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I'm a first year mathematics major and I have a problem with my learning process. In my university, I only have books and questions that the university published, so I have to learn the most of the material by myself. The books are books that my university has written. I'm having problem with getting a deep understanding the material. My learning algorithm goes like this most of the time:

  1. Opening the book, starting to read and most of the time reading fast.
  2. After a not very long time, starting to skip the proofs that I didn't get.
  3. Starting to skip some exercises.

So at the end of the day, I know the definitions, I can solve some exercises, but I don't understand the material deeply. When I'm reading I usually don't have questions and that's not a good thing. I want to read the book, ask questions all the time, prove things on my own, etc. How can I solve this? I don't have motivation to understand the proofs. I thought about proving to myself the theorems, but I don't know if that's a good idea. The courses that I'm taking now are Linear algebra 2 and Real anaylsis 2.

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    $\begingroup$ I found that cooperating with a learning partner or group greatly improves the motivation and also leads to more questions popping up that can immediately be discussed. $\endgroup$
    – Photon
    Commented Apr 17, 2022 at 13:35
  • $\begingroup$ So by understanding deeply, you mean “asking questions to yourself as you read the material?” We need a more precise notion of what you mean by “understand at the deepest possible level” if we are going to recommend anything other than highly generic advice. $\endgroup$
    – Steve
    Commented Apr 18, 2022 at 15:52

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  1. Buy some alternate texts, that are more pedagogically useful for self studying. There is cheap stuff available on Amazon from Dover, etc. Check reviews on the web to see what is best suited for you. (May not be the hardest ones, may be the easier ones.) Also, check out what is in your library. Yes, the actual brick building. If you are too poor for buying books, then just look at the web and steal pdfs.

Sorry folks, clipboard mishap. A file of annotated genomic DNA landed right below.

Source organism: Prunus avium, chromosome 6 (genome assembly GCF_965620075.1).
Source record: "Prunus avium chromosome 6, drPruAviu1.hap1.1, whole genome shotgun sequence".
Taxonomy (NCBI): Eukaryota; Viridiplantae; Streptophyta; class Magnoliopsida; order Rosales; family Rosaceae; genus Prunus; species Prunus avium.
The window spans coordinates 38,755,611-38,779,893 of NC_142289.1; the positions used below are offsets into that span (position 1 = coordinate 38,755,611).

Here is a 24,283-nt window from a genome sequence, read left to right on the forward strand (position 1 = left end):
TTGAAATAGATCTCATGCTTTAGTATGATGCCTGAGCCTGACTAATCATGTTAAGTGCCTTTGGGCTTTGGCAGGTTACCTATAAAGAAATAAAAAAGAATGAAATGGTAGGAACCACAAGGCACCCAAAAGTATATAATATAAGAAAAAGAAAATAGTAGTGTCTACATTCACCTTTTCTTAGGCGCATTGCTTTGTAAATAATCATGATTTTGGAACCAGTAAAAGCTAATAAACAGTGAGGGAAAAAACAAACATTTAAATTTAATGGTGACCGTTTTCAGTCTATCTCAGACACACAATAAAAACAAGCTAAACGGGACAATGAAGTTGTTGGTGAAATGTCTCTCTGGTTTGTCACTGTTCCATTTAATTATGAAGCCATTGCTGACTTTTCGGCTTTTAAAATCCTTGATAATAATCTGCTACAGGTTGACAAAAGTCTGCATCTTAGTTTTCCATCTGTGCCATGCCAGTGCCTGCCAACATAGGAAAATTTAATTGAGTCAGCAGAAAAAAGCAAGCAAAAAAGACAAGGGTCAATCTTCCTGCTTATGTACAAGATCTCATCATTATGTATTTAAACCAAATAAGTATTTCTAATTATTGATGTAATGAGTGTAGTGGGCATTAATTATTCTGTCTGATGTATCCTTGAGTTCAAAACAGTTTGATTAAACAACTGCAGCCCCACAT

2. When you read, some degree of speed (not too much, but not too painstaking either) is good. Just realize, it will never be as immersive as reading a novel or a history book. BUT, when you hit examples or derivations, you need to slow down and "read with a pencil" (in your notebook, see 4 below). Recreate the example/derivation or if material is easy, just attempt it yourself and then see how the book did it. But treat each example/derivation as an en passant exercise.

  3. Do all the exercises. Yes, including the easy ones (hopefully there are some...if not, find some). They can build familiarity in a way that "discover the world" ball-buster problems do not. Part of the struggle in these abstract classes is just getting used to a new language (e.g. in physics, few people "get" quantum mechanics at first...not the way kinematics is a blinding revelation, but over time they just get used to it.)

  4. Work with a notebook (bound or spiral). One active one per class. From the front, you have study/drill. I usually have no icon at top of page for exercise. Stars for lecture. And hashes for book study. From the back (IMPORTANT), keep a running list of questions (with space for answers). Just this process of writing your questions down will help you study, help you feel less lost. Often you will find yourself answering them...but in some cases, not. But they are great questions for followup with the instructor.

  5. Read and do drill work prior to lecture. I know this sounds hard, but paradoxically it will make the work easier. And the lecture will be extremely comprehensible! This takes discipline. But pays off.

P.s. There is no royal road to geometry. Buckle down and study. Good luck!

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  • $\begingroup$ @newmathstudent123123: To supplement #1 above, you'll especially want to look at appropriate books in your university library. Regarding the use of library books, see the first 2 paragraphs of this answer. Although the math topic discussed in that answer is probably not what you're studying now, much of what I said there applies to most any math topic (and even non-math topics). $\endgroup$ Commented Apr 18, 2022 at 12:19
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Your main concern is "but I dont understand the material deeply". Especially in mathematics, a deep understanding is very important, so you should do your best to reach that level. By just passively reading a book chapter, you rarely get that deep understanding.

Maybe the Rubber duck technique can help you.

After reading some chapter, explain it to some patient audience. In the process of re-phrasing your newly-acquired knowledge in your own words, you often find your weak points. It isn't even necessary that someone from your audience actively asks about aspects they didn't understand - you'll often feel that yourself. And that's why the audience can be a rubber duck if a group of fellow students isn't available.

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